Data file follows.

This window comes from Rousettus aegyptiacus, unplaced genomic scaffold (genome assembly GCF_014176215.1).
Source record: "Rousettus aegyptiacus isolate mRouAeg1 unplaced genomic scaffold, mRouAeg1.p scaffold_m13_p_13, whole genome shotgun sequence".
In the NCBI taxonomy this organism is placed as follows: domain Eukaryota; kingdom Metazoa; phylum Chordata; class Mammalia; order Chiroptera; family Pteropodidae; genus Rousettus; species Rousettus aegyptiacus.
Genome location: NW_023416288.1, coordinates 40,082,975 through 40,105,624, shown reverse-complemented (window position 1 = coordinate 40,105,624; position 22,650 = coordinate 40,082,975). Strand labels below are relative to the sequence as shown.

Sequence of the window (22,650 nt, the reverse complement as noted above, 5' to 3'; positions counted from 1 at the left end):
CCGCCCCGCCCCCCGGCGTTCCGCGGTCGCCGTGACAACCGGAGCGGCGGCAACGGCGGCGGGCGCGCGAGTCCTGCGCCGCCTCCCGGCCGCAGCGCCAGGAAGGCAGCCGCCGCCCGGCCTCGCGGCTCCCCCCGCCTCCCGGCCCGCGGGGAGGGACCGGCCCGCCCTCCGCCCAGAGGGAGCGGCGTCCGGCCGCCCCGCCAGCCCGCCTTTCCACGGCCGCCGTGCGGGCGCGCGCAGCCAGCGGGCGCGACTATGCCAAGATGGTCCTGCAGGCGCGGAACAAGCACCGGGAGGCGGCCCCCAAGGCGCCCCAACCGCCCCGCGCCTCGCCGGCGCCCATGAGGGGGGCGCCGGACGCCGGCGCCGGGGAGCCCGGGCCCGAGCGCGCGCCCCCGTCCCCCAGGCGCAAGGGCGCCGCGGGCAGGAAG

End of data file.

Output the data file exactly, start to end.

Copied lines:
This window comes from Rousettus aegyptiacus, unplaced genomic scaffold (genome assembly GCF_014176215.1).
Source record: "Rousettus aegyptiacus isolate mRouAeg1 unplaced genomic scaffold, mRouAeg1.p scaffold_m13_p_13, whole genome shotgun sequence".
In the NCBI taxonomy this organism is placed as follows: domain Eukaryota; kingdom Metazoa; phylum Chordata; class Mammalia; order Chiroptera; family Pteropodidae; genus Rousettus; species Rousettus aegyptiacus.
Genome location: NW_023416288.1, coordinates 40,082,975 through 40,105,624, shown reverse-complemented (window position 1 = coordinate 40,105,624; position 22,650 = coordinate 40,082,975). Strand labels below are relative to the sequence as shown.

Sequence of the window (22,650 nt, the reverse complement as noted above, 5' to 3'; positions counted from 1 at the left end):
CCGCCCCGCCCCCCGGCGTTCCGCGGTCGCCGTGACAACCGGAGCGGCGGCAACGGCGGCGGGCGCGCGAGTCCTGCGCCGCCTCCCGGCCGCAGCGCCAGGAAGGCAGCCGCCGCCCGGCCTCGCGGCTCCCCCCGCCTCCCGGCCCGCGGGGAGGGACCGGCCCGCCCTCCGCCCAGAGGGAGCGGCGTCCGGCCGCCCCGCCAGCCCGCCTTTCCACGGCCGCCGTGCGGGCGCGCGCAGCCAGCGGGCGCGACTATGCCAAGATGGTCCTGCAGGCGCGGAACAAGCACCGGGAGGCGGCCCCCAAGGCGCCCCAACCGCCCCGCGCCTCGCCGGCGCCCATGAGGGGGGCGCCGGACGCCGGCGCCGGGGAGCCCGGGCCCGAGCGCGCGCCCCCGTCCCCCAGGCGCAAGGGCGCCGCGGGCAGGAAG